Dementia affects about 4.1 million people in India. Of these, an estimated 70% are women and 30% are men. The larger proportion of older women than men with dementia may be because of the fact that women live longer than men in India.
The number of people with Alzheimer’s and other forms of dementia across the globe is currently 47 million, and is steadily increasing, expected to double by 2030, and triple by 2050.
A majority of the old age homes and care facilities for people with dementia (PwD) are concentrated in the developed states of the south and western parts of India.
As per June 2017 ARDSI data, there are 14 day care/“active aging” centers and 22 full-time care centers that accept people with dementia, and they vary in capacity and charges, ranging from free to costing one lakh rupees per month.
In India, older people generally live with their families in large households, and caregivers are usually family members. However, often, family members become frustrated, expecting to see their parent or grandparent behave and talk normally.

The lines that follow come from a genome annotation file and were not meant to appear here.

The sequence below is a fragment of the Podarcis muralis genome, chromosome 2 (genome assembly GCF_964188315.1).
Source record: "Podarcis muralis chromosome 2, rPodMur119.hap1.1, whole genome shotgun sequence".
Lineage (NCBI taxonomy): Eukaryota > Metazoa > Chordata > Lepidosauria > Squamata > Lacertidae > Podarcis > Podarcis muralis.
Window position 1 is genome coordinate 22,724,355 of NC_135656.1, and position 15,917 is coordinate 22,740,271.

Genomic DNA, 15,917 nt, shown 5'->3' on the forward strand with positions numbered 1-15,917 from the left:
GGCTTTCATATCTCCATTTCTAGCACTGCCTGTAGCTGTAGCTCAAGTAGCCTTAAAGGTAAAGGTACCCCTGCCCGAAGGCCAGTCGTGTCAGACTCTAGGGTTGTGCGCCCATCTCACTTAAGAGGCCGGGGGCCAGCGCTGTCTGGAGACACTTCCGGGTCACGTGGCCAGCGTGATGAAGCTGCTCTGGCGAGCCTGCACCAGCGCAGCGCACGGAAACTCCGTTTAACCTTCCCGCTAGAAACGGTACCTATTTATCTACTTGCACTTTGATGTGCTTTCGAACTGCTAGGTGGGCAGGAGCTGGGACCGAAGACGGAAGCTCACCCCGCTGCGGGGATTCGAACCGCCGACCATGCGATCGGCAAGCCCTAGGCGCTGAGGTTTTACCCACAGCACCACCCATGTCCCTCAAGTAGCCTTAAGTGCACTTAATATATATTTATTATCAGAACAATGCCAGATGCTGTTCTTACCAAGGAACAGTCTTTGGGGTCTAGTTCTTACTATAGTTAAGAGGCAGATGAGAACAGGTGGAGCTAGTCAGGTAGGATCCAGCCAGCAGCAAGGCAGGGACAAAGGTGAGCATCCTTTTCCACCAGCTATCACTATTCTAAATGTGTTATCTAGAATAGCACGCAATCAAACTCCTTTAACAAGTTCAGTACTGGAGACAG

Family and relatives may see symptoms such as memory loss simply as signs of old age. Dementia is often stigmatized, and in many cases, overlooked. As a result, only 10% of people with dementia are diagnosed.
Alzheimer’s disease, the most common type of dementia, usually begins in patients in their 50s, but in early-onset, can start at 40. It affects approximately 3.7 million people in India, though it is quickly becoming more and more common.
In Southern India, incidence rates of Alzheimer’s appear to be much higher than that from rural North India, though still lower than that of Europe and the rest of the western world.
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